In many situations, a variable is a function of more than one other variable. For example, the volume of a circular cylinder, $V$, depends on the radius of its ends, $r$, and its height, $h$, through $V=\pi r^2 h$ (see Fig. 1). We may say the volume of a circular cylinder is a function of two variables, $r$ and $h$, and write $V=f(r,h)$. To describe the temperature, $T$, of different points in a place we need three variables $x, y$, and $z$, which are the coordinates of the points. If the temperature also varies with time, $t$, we need four variables. In this case, we deal with a function of four variables $T=f(x,y,z,t)$.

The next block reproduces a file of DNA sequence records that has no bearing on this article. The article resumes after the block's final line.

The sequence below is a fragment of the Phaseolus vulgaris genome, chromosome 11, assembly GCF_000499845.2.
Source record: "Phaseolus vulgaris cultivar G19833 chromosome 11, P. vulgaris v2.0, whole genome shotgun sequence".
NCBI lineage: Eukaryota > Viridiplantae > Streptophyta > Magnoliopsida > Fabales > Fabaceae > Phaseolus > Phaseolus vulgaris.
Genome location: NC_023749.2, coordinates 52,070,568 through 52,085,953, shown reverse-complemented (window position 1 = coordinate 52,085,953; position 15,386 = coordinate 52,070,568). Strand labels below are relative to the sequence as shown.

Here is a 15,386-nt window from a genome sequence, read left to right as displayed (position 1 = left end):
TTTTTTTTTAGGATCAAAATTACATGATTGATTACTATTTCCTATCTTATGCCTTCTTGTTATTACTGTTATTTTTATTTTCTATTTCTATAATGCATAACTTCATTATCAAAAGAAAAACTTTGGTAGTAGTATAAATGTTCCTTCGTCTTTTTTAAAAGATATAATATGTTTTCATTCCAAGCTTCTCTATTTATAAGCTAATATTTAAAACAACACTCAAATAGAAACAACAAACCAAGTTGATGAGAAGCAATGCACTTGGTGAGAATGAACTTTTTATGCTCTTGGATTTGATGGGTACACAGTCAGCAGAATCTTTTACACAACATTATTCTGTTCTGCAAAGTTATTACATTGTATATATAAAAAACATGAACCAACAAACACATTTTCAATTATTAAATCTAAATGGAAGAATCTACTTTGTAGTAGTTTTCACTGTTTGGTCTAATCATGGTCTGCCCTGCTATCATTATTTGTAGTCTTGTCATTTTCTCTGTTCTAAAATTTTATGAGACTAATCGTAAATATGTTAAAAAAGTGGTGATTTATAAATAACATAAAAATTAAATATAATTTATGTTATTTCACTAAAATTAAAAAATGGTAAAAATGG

Figure 1: The volume of a circular cylinder $V$ depends on $r$ and $h$. |

In this chapter, we will extend some fundamental concepts of calculus including limits, continuity, and derivatives, to functions of two or more than two variables. As the independent variables may vary in different ways, these concepts are more complicated than their counterparts in the calculus of a single variable.

In this chapter, we learn about

- Functions of Several Variables
- Graph of a Function
- Level Curves and Level Surfaces
- Open and Closed Sets
- Limits and Continuity
- Partial Derivatives
- Higher Partial Derivatives
- Tangent Planes
- Linear (or Affine) Approximation
- Differentiability
- The Differential of a Function
- The Chain Rule
- Directional Derivatives and Gradients
- The Direction of the Fastest Increase
- Tangent Planes — Revisited
- Implicit Functions
- Taylor’s Theorem (Optional)
- The Maxima and Minima